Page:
Grandma Wilder gave me this red patent leather purse when I started graduate school at Berkeley in 1992, and I carried it with me everywhere. Picture an undernourished grad student with bags under her eyes and unwashed hair, a peach jogging suit, a frayed L.L. Bean backpack -- and a crimson Kelly bag. I would step up to the barista at the Cafe Roma, order my mocha, and then shimmy my backpack off my shoulder and extricate the purse from all the course packets and notebooks inside. I would pay and then shuffle off to find a table with coffee and one hand and the purse strap dangling from the other.
It wasn't until the first annual Slavic Department camping trip, an overnight on Angel Island, that I realized the purse might seem out of character. I marched up the path from the ferry with my backpack full of overnight gear, a rented tent, and the purse. When we made it to the campsite at the top of the hill and collapsed at one of the picnic tables, another grad student, an older student with a shark-like academic demeanor and an enviable number of Fellowships, said, "That purse is funny in town, but out here, it's really funny."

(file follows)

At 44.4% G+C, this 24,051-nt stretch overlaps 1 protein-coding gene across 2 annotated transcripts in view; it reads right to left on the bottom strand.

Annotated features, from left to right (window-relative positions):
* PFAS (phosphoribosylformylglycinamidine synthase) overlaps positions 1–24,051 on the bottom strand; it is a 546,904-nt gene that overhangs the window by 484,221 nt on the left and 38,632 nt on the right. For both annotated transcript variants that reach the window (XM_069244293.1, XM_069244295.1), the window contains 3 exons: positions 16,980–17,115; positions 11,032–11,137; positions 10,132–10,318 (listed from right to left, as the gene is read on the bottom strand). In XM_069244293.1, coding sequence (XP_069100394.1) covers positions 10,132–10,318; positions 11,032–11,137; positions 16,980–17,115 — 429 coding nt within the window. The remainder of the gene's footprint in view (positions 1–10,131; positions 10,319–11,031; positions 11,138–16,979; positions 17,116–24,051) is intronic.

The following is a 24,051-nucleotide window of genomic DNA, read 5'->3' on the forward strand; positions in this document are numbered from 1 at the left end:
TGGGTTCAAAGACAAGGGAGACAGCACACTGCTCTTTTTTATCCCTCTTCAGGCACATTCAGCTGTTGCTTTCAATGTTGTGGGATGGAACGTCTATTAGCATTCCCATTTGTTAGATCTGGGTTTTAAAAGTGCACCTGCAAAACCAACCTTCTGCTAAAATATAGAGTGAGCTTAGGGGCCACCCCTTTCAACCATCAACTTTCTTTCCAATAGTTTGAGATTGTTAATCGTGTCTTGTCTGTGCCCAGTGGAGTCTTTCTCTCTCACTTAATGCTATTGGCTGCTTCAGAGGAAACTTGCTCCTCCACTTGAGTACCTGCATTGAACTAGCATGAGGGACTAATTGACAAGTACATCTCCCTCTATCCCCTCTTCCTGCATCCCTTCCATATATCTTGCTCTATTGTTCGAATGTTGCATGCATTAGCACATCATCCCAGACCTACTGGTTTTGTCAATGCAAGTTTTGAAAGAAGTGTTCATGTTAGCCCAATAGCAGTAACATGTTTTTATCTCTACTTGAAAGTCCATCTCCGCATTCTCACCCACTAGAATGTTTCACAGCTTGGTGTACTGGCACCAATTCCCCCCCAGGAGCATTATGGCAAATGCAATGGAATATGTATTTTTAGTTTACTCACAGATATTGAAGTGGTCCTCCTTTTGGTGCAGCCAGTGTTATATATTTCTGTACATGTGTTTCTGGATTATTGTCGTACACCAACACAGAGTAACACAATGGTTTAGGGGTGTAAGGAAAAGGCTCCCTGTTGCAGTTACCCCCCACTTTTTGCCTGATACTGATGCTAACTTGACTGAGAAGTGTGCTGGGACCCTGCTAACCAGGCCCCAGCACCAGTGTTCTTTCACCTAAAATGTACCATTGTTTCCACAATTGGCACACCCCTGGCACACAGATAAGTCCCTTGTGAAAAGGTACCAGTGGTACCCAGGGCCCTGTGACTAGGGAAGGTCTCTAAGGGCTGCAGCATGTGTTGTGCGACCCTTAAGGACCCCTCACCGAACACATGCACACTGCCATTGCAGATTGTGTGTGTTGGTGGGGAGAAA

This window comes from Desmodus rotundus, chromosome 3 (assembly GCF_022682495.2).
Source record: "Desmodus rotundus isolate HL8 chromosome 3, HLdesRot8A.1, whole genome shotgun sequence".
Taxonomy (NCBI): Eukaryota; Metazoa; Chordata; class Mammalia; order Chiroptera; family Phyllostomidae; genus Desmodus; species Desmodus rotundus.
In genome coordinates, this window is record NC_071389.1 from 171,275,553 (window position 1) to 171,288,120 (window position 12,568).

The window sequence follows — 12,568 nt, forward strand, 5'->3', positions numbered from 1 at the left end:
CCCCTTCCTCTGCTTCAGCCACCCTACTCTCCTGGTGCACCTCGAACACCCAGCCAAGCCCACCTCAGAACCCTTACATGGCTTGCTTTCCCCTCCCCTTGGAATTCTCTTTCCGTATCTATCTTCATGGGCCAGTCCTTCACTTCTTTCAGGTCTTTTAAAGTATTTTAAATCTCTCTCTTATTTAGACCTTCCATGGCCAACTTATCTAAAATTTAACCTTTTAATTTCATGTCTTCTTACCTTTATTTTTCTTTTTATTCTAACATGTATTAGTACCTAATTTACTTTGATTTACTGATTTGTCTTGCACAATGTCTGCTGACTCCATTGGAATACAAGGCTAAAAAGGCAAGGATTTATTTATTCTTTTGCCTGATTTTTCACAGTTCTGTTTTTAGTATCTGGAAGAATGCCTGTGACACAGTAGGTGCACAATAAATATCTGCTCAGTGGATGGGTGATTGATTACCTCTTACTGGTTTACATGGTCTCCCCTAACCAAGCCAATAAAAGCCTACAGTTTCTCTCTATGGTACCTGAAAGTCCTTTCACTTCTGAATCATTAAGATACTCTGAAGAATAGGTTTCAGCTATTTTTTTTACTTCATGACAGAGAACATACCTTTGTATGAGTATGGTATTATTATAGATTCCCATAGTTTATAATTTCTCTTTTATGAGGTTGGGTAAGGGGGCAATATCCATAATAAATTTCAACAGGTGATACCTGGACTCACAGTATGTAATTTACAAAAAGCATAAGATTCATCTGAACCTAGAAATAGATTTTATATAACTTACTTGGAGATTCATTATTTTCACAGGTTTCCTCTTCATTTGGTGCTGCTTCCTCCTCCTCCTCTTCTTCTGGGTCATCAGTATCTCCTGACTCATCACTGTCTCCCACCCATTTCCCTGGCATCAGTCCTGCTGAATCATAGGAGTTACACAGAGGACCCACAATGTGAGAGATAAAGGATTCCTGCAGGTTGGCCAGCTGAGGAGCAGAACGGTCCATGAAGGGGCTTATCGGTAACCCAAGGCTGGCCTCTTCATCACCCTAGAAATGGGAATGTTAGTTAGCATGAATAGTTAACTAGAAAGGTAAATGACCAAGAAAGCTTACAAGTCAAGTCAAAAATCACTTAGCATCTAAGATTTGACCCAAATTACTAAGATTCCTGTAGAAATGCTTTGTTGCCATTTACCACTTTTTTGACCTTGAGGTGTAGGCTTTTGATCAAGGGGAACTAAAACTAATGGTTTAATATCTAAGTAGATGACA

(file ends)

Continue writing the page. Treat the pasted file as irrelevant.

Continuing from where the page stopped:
Grandma Wilder bought this purse in Denmark in the 70s (there is a price tag in the pocket from Magasin), and I imagine her going out to lunch in Copenhagen with it slung on her arm. I loved her fashion sense, which was more expansive than anything I had encountered in the culture that raised me (seventies grunge calico, followed by plasticky eighties jogging shorts, followed by nineties eco-Kente cloth). Grandma had had a life that called for gloves, hats, evening wear, and what we would now call handbags.
I suppose that by schlepping her purse around Berkeley, I was being rebellious. At the same time I was growing into a rabid feminist, I wanted to prove to the world that the old-school feminine aesthetic was something to hold on to. Androgynous dress and sensible shoes were tools for letting the other side win -- we women had to take what we had, what our grandmothers had given us, and flaunt it.
Thank you, Grandma.